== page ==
The concept of an "action figure" was introduced in 1964, when G.I. Joe hit the market. Hasbro, the creators of G.I. Joe, saw the enormous success of Barbie, the 12-inch fashion doll launched by Mattel in 1959, and decided to create a toy with a similar play pattern for boys.

A large part of Barbie's success was the fact that girls would bring their dolls over to each other's homes and play dress up, which encouraged parents to buy more clothes, accessories, and playsets for the dolls. While Hasbro wanted to make a toy boys would play with in a similar way, they had to make sure it would not be thought of as a "doll." A team of toy designers set out to make a toy soldier that would be seen as a powerful, dignified man of action, an "action figure." They worked with the U.S. military to make accurate toy-weapon accessories that would excite young boys.

Debuting in 1964, the first G.I. Joes were 12 inches tall, with a deliberately generic face, featuring a single scar. The action figure was meant to represent the typical serviceman, and its name was taken from World War II slang—"Government Issue Joe." The toys were a hit, as Americans were still basking in the glow of World War II and growing anxious about the Cold War.

G.I. Joe accessory kits were sold for every branch of the military, and kids were able to bond with their elders, pretending to relive their role models' missions in the war, in battles fought on land, sea, and in the air. Encouraged by Hasbro to join its G.I. Joe Club, boys formed "Backyard Patrol" groups and generally rejected knockoffs like Fighting Yank, Action Buddy, and Our Fighting Man made by competitors.

By 1968, though, Joe’s' popularity was declining as the American public became more skeptical about the Vietnam War. In two short years, Hasbro launched a revamped spin on G.I. Joe. He was now retired from the military, sported a full fuzzy beard, and was a member of the "Adventure Team," which had a mission to combat global disasters. This new beast-fighting, artifact-protecting G.I. Joe was a big hit with kids.

In 1971, a young upstart, Martin B. Abrams, took over his father's rack-toy company, Mego. Inspired by the success of G.I. Joe, Abrams expanded the concept of the "action figure," producing plastic cowboys, cavemen, monsters, World War II heroes, Knights of the Round Table, hang-gliding daredevils, dinosaurs, and robots.

But Abrams perhaps made his biggest mark on the toy company by turning name-brand heroes of all stripes—celebrities and characters from television, movies, and comics that kids already idolized—into action figures. This involved many costly licensing deals that most toy makers had been too timid to risk in the past...

His first coup was to obtain the rights from both Marvel and DC Comics to make the action figures for their tremendously popular heroes, starting with Superman, Batman, Captain America, and Spider-Man in 1972. By 1977, Mego's "World's Greatest Super Hero" line featured 30 different superhero characters, including female superheroes and villains.

One of Mego's innovations, which protected the company from licensing failures, was its patented 8-inch jointed plastic bodies, with fully interchangeable parts. The price of plastic had risen considerably since the '60s, so these smaller action figures were cheaper to make. The standard bodies could be re-purposed for an infinite number of characters, which protected the company when a product failed. For example, when the "Planet of the Apes" TV show was canceled, Mego simply replaced the heads and the costumes on the unshipped characters and turned them into other action figures.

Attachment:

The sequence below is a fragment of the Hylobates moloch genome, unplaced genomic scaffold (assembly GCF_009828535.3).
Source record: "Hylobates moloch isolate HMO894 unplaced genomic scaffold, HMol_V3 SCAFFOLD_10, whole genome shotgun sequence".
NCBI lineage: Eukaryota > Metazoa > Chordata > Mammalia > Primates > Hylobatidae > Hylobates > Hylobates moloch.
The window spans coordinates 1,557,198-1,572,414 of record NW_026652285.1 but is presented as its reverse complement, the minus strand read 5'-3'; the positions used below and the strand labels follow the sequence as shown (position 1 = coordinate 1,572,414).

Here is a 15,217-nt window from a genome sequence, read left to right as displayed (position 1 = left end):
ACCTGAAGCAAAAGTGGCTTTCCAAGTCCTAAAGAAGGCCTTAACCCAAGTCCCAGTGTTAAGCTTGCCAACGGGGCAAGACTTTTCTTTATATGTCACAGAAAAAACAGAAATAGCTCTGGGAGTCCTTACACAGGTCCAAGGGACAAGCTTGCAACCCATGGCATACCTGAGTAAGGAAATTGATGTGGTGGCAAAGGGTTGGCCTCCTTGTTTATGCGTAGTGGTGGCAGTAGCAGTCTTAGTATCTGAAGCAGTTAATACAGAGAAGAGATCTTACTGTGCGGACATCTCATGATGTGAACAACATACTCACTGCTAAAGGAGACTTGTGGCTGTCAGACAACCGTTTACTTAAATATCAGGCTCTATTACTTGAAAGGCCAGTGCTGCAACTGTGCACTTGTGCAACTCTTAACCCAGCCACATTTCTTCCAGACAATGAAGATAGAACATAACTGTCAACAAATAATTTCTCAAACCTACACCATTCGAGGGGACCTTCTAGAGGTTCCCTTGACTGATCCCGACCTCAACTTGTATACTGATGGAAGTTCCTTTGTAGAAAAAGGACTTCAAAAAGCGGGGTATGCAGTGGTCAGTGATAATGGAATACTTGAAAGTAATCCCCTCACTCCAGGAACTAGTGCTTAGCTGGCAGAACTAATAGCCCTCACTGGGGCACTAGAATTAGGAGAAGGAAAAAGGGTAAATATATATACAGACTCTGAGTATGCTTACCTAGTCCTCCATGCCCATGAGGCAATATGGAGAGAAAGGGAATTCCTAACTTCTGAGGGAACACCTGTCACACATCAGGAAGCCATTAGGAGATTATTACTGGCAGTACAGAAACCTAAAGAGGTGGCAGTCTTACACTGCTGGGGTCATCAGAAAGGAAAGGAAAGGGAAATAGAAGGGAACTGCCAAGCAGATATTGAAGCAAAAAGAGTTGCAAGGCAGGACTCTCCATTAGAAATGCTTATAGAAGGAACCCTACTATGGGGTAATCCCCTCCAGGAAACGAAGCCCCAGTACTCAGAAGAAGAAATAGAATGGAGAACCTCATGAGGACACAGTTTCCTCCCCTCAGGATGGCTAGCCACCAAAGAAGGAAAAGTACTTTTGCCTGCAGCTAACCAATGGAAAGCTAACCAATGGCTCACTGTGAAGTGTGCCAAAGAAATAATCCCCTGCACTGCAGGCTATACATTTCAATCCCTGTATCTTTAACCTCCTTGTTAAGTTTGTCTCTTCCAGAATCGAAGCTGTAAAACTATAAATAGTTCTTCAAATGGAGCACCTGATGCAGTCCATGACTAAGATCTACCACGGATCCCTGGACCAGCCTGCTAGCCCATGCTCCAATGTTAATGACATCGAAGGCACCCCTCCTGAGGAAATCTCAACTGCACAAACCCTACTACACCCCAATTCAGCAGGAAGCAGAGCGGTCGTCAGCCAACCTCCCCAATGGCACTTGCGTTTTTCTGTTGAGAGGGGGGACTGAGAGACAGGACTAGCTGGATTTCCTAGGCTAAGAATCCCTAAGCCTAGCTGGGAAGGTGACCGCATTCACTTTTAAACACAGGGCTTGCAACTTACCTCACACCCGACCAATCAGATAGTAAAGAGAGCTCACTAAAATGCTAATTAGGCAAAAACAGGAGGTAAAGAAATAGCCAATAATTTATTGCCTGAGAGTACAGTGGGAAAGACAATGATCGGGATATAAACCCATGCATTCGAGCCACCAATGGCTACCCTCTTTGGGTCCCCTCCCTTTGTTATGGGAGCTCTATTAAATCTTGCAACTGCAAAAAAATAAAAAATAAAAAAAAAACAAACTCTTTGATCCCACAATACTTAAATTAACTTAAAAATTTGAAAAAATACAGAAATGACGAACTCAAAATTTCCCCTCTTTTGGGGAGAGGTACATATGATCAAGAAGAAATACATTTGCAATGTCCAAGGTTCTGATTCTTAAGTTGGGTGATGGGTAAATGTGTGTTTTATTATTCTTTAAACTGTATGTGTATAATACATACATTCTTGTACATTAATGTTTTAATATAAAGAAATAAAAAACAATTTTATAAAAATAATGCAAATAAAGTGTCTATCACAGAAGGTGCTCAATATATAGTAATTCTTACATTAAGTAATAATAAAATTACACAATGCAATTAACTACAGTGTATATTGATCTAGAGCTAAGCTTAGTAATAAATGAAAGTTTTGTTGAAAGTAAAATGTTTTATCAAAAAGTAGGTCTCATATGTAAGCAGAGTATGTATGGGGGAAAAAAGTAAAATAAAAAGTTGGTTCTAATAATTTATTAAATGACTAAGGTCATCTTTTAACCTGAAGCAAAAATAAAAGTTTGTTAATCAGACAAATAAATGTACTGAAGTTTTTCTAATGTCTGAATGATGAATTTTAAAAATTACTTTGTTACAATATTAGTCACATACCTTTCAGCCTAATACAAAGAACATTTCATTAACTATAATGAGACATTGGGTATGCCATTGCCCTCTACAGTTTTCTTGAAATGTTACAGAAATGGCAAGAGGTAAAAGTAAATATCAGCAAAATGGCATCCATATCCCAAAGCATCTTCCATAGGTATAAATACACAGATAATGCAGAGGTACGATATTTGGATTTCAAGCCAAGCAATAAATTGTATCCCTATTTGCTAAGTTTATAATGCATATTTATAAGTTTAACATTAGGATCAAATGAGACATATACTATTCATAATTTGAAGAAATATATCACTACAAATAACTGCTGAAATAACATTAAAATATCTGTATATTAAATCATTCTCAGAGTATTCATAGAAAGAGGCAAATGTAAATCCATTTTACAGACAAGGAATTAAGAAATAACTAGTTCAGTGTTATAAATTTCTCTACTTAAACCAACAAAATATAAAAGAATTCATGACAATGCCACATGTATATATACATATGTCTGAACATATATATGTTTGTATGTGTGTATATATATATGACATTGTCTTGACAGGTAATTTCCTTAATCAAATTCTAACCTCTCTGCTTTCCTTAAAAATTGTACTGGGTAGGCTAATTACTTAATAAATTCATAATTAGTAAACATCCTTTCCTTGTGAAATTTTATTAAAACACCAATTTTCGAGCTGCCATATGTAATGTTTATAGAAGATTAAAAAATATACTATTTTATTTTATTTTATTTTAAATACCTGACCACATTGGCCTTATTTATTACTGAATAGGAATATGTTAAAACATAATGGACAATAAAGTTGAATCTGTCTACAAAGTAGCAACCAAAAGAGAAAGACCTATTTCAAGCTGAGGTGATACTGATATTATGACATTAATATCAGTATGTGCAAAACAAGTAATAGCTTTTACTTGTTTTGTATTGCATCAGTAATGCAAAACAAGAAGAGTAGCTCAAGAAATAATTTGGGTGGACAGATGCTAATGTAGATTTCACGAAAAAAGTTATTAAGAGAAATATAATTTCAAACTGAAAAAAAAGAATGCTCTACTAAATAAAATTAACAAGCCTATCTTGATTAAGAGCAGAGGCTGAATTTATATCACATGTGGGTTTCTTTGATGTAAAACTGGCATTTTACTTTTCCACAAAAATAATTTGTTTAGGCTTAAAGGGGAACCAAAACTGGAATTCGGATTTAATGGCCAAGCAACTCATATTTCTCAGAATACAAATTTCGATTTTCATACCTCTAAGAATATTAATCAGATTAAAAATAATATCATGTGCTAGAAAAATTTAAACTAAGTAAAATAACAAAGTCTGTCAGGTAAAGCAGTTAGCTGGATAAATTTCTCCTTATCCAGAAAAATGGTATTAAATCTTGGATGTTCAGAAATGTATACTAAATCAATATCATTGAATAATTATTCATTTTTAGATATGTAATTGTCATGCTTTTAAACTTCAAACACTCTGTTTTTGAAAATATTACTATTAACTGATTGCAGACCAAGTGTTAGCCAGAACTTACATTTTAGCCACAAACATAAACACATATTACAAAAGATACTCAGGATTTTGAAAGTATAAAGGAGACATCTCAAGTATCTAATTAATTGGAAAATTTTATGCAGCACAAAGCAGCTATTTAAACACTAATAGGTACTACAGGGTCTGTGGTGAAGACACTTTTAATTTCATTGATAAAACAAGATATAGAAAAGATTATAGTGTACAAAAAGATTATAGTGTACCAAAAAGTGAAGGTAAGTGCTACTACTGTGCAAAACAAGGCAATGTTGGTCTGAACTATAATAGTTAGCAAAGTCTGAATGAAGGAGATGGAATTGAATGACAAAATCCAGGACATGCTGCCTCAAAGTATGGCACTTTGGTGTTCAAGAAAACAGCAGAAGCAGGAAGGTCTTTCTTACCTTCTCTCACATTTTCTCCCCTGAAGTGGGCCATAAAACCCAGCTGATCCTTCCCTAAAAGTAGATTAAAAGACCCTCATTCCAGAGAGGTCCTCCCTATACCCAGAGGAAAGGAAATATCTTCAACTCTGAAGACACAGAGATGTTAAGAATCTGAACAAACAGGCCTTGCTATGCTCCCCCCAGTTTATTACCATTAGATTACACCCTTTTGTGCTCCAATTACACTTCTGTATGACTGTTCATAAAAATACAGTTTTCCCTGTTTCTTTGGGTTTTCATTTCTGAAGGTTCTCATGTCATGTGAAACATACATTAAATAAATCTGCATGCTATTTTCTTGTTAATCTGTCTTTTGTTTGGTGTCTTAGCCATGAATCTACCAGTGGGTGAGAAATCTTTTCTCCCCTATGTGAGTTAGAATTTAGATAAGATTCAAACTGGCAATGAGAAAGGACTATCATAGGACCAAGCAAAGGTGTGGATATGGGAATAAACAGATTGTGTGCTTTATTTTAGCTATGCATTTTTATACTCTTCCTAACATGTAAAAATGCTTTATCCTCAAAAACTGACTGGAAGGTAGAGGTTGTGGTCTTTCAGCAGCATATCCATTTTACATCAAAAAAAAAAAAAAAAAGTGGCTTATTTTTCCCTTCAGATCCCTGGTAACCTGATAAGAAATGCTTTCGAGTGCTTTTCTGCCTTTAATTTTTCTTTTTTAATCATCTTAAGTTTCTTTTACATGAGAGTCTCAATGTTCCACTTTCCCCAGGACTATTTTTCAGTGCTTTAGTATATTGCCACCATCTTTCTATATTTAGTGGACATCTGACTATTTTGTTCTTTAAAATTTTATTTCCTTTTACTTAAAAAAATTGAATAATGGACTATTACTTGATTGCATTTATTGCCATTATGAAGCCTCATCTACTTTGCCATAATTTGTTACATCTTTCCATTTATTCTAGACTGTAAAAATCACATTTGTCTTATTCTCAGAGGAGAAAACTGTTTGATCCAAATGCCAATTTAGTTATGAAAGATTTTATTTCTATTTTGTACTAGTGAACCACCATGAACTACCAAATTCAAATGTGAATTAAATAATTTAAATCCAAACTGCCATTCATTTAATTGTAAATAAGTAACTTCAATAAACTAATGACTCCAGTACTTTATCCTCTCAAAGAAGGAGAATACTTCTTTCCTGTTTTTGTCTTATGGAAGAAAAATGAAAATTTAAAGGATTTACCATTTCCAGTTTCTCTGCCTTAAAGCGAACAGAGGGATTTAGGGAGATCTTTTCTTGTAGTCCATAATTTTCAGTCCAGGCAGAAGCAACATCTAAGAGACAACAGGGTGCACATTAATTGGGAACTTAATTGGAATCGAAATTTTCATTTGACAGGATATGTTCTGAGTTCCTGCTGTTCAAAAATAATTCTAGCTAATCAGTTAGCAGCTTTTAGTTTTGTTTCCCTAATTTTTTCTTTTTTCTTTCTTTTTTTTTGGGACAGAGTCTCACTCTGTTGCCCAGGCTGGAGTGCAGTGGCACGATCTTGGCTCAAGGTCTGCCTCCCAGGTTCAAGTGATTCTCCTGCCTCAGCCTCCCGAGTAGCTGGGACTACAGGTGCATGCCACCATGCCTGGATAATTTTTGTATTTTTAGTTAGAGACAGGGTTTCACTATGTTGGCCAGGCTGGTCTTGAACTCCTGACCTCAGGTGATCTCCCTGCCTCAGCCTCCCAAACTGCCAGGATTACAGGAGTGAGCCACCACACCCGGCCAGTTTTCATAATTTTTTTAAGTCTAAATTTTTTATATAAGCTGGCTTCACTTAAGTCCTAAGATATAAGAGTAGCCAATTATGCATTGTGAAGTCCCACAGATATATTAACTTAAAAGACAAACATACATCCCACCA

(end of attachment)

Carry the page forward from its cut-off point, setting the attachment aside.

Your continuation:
Mego made action figures for Muhammad Ali, Broadway Joe Namath, the rock band Kiss, "The Wizard of Oz," "Dr. Who," "Dukes of Hazzard," the "Flash Gordon" comics, "Zorro," "Dallas," "Happy Days," and many others. The company was also the first to develop what's known as "blister pack" or "bubble card" packaging. Instead of selling action figures in boxes with plastic windows, in 1976, Mego exclusively shipped cards attached to plastic bubbles holding the action figures.

For a while, Mego was the No. 6 company among all toy makers. Its 8-inch action figures were so popular that Hasbro tried to compete with them by putting out an 8-inch Super G.I. Joe in 1977.

But that year, Mego made a fatal mistake. The company rejected the licensing deal for a "space opera" being proposed by a little-known director named George Lucas. Instead, Kenner Products, maker of the 12-inch "Six Million Dollar Man," acquired the exclusive worldwide rights to the franchise's products, also proposed as a weekly television series, thinking that the toys would sell even if the movie flopped.

"Star Wars" shocked the world on May 31, 1977, becoming an overnight sensation, the highest-grossing movie in history. The public clamored for action figures, which Kenner didn't even have ready to offer until after Christmas 1977, instead selling and "Early Bird Certificate Package," that promised the first four action figures—Luke Skywalker, Princess Leia, Chewbacca, and R2-D2—when they were ready in early 1978.

Kenner designers initially considered making "Star Wars" action figures 12 inches tall like old G.I. Joes, but that plan was scrapped when they realized that Han Solo's spaceship, the Millennium Falcon, would have to be five feet in diameter. Taking all the giant vehicles and playsets into consideration, Kenner made the standard action figure even smaller, at 3 ¾ inches. In the process of scrambling to get the action figures out, designers scrapped the bendable knees and twisting waists of other action figures.

By the end of 1978, Kenner was selling 12 "Star Wars" action figures for $1.96 each, and sales reached more than 26 million. It turned out that kids didn't just want their favorite character, they wanted all of the characters—so Kenner kept churning them out as the sequels "The Empire Strikes Back" and "Return of the Jedi" came out. By 1985, Kenner had released 93 of “Star Wars” figures, only one of which, Yak Face, is hard to find (it was only sold in Europe and Asia).